The news is so slow that some ridiculous headlines just creep in, but I wonder what the Greeks think. If the fiscal sheriffs from the TROIKA only took the tip it wouldn’t have been so bad but the German creditors took the entire reproductive assemblage. Ok, enough. New word out of Germany is that a Berlin-based think tank has filed a new case against the legality of the ESM but is asking the Federal Constitutional Court to allow the EUROPEAN COURT of JUSTICE (ECJ) to hear the case and decide if the stability mechanism is legal under EU law. The Eurosceptic group EUROPOLIS is asking for European to determine the legal status of any European bailout program.
From what I know of the ECJ, this move makes little sense as the ECJ has proven to bend over backwards to protect the power of Brussels and maintain the EU at all costs. The Financial Times raised the issue that the move by EUROPOLIS could force the German High Court to delay its September 12 hearing date and set back the implementation of the ESM by several months. German domestic politics is making the entire EURO political game more difficult to comprehend and will continue to cause great uncertainty in the financial markets … and yet the EURO rallied today.
It seems that shorts were covering as no major news happened and the market’s calm reaction to the SPD leaders call for a referendum led to some risk-on positions. The S&Ps closed basically unchanged after last week’s solid rally and the markets were comforted by that action. Even the GOLD, the ultimate haven, sold off after six previous days of steady to higher closes. The yield curves of Spain and Italy flattened a bit but are holding at fairly steep levels of 250+ basis points. Spanish 2-year notes were back above 4%, yielding 4.135 and Italy was back at 3.41%. Everyday cannot be DEBT RELIEF DAY. If the 2-YEAR YIELDS were to rise about 5%, the ECB would probably become very concerned.
The Spanish is without question the major concern and as the 2-YEAR NOTE CHART shows the 52-week high in the Spanish yield was made recently on July 24 while the Italian high yield was made on November 25, 2011. The recent spike in Italian 2-YEAR NOTES YIELDS failed to even approach last November’s levels. The market appears to be much more fearful of Spain.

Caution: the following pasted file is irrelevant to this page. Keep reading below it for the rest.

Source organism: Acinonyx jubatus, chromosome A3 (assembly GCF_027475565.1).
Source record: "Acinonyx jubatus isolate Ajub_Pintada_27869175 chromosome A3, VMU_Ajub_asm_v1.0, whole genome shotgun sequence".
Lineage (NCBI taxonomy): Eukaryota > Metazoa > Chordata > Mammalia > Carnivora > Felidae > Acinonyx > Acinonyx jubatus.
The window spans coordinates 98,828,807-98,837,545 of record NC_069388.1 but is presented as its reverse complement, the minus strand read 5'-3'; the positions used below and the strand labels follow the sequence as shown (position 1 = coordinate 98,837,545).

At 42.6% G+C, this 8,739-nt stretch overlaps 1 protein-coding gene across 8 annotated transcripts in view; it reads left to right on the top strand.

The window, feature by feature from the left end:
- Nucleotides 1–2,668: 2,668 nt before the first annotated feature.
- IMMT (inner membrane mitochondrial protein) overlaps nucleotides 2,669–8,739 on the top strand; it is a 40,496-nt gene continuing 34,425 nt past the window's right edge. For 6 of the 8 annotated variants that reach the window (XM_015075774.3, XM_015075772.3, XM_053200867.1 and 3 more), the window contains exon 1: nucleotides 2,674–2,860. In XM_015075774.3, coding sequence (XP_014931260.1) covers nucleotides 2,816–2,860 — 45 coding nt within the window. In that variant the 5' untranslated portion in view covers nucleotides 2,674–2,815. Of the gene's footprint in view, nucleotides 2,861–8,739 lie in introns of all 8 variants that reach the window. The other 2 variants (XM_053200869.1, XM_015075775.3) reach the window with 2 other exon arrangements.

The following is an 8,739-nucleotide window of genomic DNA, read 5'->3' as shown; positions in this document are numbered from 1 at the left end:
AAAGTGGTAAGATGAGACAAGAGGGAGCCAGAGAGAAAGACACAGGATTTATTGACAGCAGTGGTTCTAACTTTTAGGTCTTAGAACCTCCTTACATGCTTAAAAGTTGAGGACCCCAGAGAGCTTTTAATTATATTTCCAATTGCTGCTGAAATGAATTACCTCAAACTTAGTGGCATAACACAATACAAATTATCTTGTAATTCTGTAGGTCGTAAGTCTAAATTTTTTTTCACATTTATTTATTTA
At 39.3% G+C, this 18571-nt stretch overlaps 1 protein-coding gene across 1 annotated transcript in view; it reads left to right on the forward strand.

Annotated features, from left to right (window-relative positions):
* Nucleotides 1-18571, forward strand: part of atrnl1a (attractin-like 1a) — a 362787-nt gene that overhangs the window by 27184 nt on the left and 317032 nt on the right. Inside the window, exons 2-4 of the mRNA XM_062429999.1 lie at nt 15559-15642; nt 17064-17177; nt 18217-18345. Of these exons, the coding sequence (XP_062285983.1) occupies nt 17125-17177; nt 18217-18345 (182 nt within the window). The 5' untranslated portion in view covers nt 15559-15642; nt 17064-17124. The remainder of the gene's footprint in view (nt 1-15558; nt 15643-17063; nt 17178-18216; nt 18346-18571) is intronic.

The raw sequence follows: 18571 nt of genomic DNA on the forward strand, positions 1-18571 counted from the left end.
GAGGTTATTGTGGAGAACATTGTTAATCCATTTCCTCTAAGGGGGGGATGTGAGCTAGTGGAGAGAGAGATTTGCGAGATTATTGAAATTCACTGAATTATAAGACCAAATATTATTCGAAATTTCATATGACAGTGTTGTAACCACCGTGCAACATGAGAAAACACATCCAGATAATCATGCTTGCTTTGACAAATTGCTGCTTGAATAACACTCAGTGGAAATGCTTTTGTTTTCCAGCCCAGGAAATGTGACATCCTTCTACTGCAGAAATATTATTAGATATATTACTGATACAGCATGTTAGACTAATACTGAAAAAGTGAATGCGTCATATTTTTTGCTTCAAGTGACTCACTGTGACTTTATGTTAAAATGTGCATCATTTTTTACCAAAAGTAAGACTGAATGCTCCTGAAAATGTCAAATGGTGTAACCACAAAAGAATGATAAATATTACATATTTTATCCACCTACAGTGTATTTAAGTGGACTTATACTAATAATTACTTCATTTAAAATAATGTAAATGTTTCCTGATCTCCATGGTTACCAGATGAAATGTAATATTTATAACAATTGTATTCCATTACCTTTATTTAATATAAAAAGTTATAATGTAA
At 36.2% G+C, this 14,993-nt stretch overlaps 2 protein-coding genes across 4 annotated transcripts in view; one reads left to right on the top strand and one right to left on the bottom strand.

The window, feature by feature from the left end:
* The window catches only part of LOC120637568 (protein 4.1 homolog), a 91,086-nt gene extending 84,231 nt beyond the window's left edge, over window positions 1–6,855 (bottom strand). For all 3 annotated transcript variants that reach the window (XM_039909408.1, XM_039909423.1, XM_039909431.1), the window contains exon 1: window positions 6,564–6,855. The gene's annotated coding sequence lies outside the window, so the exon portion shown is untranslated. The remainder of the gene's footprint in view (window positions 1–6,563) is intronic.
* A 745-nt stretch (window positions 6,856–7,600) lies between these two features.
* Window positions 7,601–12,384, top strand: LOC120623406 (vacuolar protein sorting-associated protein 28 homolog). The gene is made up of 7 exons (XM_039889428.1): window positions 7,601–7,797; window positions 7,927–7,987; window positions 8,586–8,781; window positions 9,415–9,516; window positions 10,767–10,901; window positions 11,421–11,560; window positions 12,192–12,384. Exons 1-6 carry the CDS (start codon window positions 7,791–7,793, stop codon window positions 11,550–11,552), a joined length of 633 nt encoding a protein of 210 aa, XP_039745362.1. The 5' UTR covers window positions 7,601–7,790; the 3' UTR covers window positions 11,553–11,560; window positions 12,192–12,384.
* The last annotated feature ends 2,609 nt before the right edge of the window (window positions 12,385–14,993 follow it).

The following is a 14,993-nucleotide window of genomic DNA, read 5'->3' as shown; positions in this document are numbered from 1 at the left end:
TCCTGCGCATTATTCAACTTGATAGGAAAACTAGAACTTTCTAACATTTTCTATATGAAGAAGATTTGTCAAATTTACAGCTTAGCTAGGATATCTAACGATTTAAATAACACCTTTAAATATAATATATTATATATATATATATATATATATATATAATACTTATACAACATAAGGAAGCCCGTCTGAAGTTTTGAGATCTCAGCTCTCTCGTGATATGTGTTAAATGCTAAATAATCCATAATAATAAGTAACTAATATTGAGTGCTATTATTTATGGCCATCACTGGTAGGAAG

***In tomorrow’s FT there is an article by one of the best trader/analysts I have read for many years. Jeremy Grantham of GMO INVESTORS has an opinion piece titled, “The Food Crisis Should Not Be Left to Cowboy Capitalists.” Readers of NOTES are well aware of my views on the grains and ethanol and why it is dangerous to “screw” with the global food chain. The markets had become complacent about global agricultural production meeting increased demand. Grantham sums up his views: “China is the only government that seems to appreciate the potential consequences of resource and food shortages. In contrast,the U.S. seems to be in complacent isolation in its agricultural fortress.”
This doesn’t mean that grains are going parabolically higher tomorrow. It means that ag corps will be solid investments for the coming years. Back in February I discussed the Chinese premier being on a food buying mission as he visited the U.S. and headed to IOWA and CALIFORNIA. China has been buying and filling its bins while global carryovers are extremely low and global politics are so fragile. Hello, Brazil!